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TwinRuler
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24 Feb 2014, 3:58 am

Could the Nerd stereotype been an early attempt to describe what is now called Asperger's Syndrome? I am beginning to wonder about that. They do tend to specialize in things, rather than become Polymaths.



886
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24 Feb 2014, 5:05 am

Not at all. Anyone can be a nerd. All you have to do is be smart, slightly non-comformist and like off-key stuff. Or be completely normal with the exception of the fact you wear glasses.


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Toy_Soldier
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24 Feb 2014, 10:55 am

886 wrote:
Not at all. Anyone can be a nerd. All you have to do is be smart, slightly non-comformist and like off-key stuff. Or be completely normal with the exception of the fact you wear glasses.


Pretty close to completely wrong (and useless observation). So why don't you let the person start at least one thread without your snarkiness.

But in answer to the OP.

Yeah, there probably is a correlation, in that the origin of 'Nerd' in the modern sense definitely included many people on the spectrum.

The meaning of 'Nerd' has however, since drifted and been embraced by a larger segment of society and is no longer as derogatory a term as before, so the two are no longer as closely related. At least that's my take.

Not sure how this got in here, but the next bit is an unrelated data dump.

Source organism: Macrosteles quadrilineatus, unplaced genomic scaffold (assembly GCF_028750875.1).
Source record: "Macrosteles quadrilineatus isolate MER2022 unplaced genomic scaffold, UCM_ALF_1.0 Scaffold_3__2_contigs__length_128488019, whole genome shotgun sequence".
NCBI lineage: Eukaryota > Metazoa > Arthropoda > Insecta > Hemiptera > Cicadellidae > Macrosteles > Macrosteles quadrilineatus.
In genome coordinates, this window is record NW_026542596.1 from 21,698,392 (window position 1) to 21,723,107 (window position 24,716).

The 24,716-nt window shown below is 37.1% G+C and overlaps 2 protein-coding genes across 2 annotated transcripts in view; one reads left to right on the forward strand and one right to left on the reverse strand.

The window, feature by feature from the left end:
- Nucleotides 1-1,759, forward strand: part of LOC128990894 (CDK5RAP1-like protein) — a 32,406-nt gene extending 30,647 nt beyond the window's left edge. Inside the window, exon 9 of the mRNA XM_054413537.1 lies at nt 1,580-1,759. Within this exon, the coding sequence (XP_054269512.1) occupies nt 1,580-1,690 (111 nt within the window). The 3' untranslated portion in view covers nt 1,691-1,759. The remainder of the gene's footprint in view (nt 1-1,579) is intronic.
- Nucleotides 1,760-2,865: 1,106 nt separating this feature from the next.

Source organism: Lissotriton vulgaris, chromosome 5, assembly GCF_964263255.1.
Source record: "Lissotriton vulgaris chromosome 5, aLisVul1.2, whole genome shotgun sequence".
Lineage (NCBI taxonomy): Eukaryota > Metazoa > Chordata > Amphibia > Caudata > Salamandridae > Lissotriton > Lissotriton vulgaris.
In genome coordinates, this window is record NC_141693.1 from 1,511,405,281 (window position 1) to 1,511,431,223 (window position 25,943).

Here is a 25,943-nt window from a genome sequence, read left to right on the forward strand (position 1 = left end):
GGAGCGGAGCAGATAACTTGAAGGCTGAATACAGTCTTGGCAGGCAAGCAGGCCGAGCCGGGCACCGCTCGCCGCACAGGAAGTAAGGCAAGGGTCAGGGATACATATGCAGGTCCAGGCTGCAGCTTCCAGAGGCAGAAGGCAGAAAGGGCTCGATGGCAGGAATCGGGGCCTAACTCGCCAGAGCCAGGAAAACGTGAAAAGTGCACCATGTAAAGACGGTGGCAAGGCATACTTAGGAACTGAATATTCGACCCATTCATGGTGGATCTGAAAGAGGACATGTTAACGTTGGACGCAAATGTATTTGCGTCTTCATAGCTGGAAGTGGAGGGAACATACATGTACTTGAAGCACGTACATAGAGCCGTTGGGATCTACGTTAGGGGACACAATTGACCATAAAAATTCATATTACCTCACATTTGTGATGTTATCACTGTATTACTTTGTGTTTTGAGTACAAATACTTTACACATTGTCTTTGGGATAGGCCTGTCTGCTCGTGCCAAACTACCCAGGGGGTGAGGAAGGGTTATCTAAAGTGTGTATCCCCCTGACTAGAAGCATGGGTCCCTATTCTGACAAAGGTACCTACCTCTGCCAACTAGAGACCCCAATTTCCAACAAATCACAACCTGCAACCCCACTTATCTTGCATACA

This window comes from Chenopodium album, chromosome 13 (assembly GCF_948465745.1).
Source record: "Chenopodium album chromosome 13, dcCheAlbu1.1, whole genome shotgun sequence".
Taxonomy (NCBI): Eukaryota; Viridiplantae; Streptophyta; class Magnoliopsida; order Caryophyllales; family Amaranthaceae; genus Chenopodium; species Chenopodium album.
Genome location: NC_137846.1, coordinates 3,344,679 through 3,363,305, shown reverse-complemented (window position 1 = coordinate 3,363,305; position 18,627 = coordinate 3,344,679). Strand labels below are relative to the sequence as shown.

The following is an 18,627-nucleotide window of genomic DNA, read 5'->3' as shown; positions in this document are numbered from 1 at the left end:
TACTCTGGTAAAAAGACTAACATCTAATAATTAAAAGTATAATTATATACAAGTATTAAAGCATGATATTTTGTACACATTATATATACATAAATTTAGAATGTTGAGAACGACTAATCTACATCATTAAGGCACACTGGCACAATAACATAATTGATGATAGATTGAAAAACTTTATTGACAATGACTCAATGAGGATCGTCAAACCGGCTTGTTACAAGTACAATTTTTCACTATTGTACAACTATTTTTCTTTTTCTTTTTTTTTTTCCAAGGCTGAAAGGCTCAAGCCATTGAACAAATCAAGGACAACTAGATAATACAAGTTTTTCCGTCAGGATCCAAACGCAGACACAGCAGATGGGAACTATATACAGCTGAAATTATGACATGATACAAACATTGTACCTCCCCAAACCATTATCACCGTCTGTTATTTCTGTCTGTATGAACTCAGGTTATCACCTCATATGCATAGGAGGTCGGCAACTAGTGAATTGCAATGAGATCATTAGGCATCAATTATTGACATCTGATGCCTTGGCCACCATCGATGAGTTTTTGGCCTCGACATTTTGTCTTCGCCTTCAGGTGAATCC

CockneyRebel
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24 Feb 2014, 11:10 am

My philosophy is that not all nerds are aspies and not all aspies are nerds. There could be many aspies who do fit the definition. I did fit the stereotype for several years of the one with the horn-rimmed glasses who spent the entire day on my computer.


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Eccles_the_Mighty
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24 Feb 2014, 4:46 pm

Me? Nerd and proud of it.


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24 Feb 2014, 11:05 pm

I think the Dork stereotype is more Aspieish than the Nerd one. Nerds are brains & Dorks are socially awkward. Lots more Aspies are socially awkward than straight A students in every class considering the high amount of us who have learning disorders like dyslexia & hyperlexia.


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886
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25 Feb 2014, 5:43 am

Toy_Soldier wrote:
886 wrote:
Not at all. Anyone can be a nerd. All you have to do is be smart, slightly non-comformist and like off-key stuff. Or be completely normal with the exception of the fact you wear glasses.


Pretty close to completely wrong (and useless observation). So why don't you let the person start at least one thread without your snarkiness.

But in answer to the OP.

Yeah, there probably is a correlation, in that the origin of 'Nerd' in the modern sense definitely included many people on the spectrum.

The meaning of 'Nerd' has however, since drifted and been embraced by a larger segment of society and is no longer as derogatory a term as before, so the two are no longer as closely related. At least that's my take.


:lol:


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